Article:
Name That Story

Below I give you an excerpt from a play of the prolific playwright, William Shakespeare. Being unsure of my audience’s familiarity with Shakespeare I’m not sure how this will go, but after you read the text in that dastardly Early Modern English which so many Christians claim is too difficult to understand, see if you can guess which play the excerpt comes from. Ready? Here we go.

It is a period of civil war.
The spaceships of the rebels, striking swift
From base unseen, have gain’d a vict’ry o’er
The cruel Galatic Empire, now adrift.
Amidst the battle, rebel spies prevail’d
And crush a planet: ’tis the DEATH STAR blast.
Pursu’d by agents sinister and cold,
Now Princess Leia to her home doth flee,
Deliv’ring plans and a new hope they hold:
Of brining freedom to the galaxy.
In time so long ago beings our play,
In star-crossed galaxy far, far away.

Can you guess which of Shakespeare’s plays the above comes from? Has the strange format, grammatical structure, and spelling so hopelessly thrown you off the author’s message and intent?

You may say, “But this looks familiar.” Ah, indeed, to many of you this may sound familiar, and I would argue that it is its familiarity which allows you to understand even the parts of the above quote more foreign to your literary senses. And you would be right to conclude that it is a familiar passage. The passage comes from William Shakespeare’s Star Wars: Verily, A New Hope by Ian Doescher. Seeing aside the fact that Doesher is having fun with and writing books in Early Modern English while the richest most free church in the history of the Church bemoans that Early Modern English as too hard or too boring to read. Even with the Early Modern English, if the reader is familiar enough with the story, the reader understands the story.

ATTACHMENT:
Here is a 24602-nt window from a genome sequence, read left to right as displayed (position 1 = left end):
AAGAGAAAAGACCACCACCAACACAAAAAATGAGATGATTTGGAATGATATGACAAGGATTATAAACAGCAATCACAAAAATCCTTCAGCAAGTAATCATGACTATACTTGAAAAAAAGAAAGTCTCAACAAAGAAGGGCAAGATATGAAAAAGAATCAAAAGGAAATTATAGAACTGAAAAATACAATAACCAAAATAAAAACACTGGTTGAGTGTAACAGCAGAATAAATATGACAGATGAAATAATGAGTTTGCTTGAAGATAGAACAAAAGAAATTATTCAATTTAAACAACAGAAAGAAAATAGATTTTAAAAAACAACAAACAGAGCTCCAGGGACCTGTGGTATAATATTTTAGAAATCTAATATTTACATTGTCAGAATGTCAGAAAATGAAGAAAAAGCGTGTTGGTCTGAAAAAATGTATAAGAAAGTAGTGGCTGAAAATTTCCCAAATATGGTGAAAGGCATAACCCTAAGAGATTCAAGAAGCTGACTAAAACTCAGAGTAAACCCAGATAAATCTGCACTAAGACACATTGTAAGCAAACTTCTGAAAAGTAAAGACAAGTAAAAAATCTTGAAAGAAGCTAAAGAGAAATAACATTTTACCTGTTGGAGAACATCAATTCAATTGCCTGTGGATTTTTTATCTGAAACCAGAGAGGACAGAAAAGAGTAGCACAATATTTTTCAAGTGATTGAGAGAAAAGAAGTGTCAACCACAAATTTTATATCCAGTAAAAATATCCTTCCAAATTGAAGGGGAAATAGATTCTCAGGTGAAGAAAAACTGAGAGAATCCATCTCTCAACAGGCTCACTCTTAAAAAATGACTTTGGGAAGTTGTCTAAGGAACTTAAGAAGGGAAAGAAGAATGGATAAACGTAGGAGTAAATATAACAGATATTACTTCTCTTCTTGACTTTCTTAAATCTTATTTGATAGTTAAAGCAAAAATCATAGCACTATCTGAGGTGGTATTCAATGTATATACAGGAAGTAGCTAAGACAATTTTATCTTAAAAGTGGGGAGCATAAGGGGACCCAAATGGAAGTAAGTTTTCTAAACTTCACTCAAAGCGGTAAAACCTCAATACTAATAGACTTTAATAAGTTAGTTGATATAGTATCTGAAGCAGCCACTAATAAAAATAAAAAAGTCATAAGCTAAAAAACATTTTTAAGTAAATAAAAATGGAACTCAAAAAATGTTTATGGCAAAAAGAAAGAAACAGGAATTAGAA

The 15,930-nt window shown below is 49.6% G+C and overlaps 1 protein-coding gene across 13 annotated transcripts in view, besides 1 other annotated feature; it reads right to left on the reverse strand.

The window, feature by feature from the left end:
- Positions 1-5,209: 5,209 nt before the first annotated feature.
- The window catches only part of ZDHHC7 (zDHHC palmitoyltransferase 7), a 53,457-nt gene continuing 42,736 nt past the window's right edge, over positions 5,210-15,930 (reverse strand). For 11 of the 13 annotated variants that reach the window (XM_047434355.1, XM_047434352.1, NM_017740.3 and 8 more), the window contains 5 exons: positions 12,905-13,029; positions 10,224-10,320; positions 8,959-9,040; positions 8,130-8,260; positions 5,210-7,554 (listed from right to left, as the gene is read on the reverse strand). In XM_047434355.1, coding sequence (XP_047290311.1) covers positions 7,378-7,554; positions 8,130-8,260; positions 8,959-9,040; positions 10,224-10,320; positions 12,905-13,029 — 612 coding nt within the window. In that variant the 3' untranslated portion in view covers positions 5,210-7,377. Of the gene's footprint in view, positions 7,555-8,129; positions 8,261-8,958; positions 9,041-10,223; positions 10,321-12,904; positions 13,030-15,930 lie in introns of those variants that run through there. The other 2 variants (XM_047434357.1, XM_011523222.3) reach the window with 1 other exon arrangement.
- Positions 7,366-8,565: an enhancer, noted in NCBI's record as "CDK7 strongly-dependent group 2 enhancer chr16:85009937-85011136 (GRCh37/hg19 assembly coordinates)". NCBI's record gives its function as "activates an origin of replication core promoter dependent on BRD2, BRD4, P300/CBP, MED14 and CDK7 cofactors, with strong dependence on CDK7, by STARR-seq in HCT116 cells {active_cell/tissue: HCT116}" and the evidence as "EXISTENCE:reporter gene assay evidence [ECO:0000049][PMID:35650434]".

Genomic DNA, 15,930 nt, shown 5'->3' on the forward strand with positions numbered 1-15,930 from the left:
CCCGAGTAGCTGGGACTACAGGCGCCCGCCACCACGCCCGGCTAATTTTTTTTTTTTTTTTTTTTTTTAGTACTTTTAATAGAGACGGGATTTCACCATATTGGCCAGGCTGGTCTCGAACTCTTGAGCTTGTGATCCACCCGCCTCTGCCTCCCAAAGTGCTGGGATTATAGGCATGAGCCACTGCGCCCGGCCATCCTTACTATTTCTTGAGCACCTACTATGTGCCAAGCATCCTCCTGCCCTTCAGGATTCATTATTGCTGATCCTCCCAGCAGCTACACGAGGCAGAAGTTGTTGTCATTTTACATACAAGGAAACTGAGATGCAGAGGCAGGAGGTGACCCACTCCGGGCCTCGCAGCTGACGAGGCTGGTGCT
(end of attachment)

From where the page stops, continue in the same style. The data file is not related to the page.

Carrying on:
My point is that the primary reason why the American church is not familiar with the King James Versions is because the King James Version is not read by those who complain about it. Those that complain about the King James Version do not read out of it, preach out of it, do family devotions out of it and are therefore not familiar with it. What is more, it is not read as the word of God in English. If it were read as the word of God in English it would seem that great attention would be given to each word, to know it, love it, and obey it – but that is not the state of the relationship between the American church and God’s revealed word.

There are certainly other arguments leveled by the multiple version-onlyists. That said, the it’s-too-hard-to-read argument may have worked 200 years ago but with the advent of the PC, internet access, Amazon, and a university on every corner the argument no longer carries weight or at least not to the extent it used to.

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